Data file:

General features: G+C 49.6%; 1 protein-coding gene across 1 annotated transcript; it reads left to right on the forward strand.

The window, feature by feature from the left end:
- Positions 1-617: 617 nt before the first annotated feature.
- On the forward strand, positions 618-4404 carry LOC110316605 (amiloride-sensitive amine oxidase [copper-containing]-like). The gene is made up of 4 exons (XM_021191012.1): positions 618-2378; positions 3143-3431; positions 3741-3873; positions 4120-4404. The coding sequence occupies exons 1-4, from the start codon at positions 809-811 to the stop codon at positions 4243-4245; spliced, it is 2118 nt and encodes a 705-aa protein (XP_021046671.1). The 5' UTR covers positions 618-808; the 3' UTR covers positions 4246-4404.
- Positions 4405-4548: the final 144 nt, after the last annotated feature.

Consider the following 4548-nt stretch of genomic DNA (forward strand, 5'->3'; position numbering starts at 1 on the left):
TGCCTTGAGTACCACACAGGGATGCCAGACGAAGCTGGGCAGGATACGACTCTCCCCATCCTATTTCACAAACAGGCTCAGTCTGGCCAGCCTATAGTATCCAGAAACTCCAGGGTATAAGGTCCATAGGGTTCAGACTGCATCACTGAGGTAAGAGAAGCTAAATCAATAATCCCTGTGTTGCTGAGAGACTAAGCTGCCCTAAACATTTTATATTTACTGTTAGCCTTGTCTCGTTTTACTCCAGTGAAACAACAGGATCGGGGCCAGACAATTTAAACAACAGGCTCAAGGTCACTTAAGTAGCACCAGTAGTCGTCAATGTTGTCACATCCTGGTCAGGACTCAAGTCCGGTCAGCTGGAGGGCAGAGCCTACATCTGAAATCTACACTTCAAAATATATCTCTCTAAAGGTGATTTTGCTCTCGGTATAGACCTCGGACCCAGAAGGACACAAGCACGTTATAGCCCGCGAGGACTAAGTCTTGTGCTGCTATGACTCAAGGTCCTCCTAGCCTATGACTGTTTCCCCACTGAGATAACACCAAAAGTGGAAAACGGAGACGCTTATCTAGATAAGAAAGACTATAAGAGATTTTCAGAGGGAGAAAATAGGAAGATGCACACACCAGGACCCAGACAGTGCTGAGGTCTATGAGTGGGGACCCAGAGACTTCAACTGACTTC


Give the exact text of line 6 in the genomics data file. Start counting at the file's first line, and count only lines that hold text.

Consider the following 4548-nt stretch of genomic DNA (forward strand, 5'->3'; position numbering starts at 1 on the left):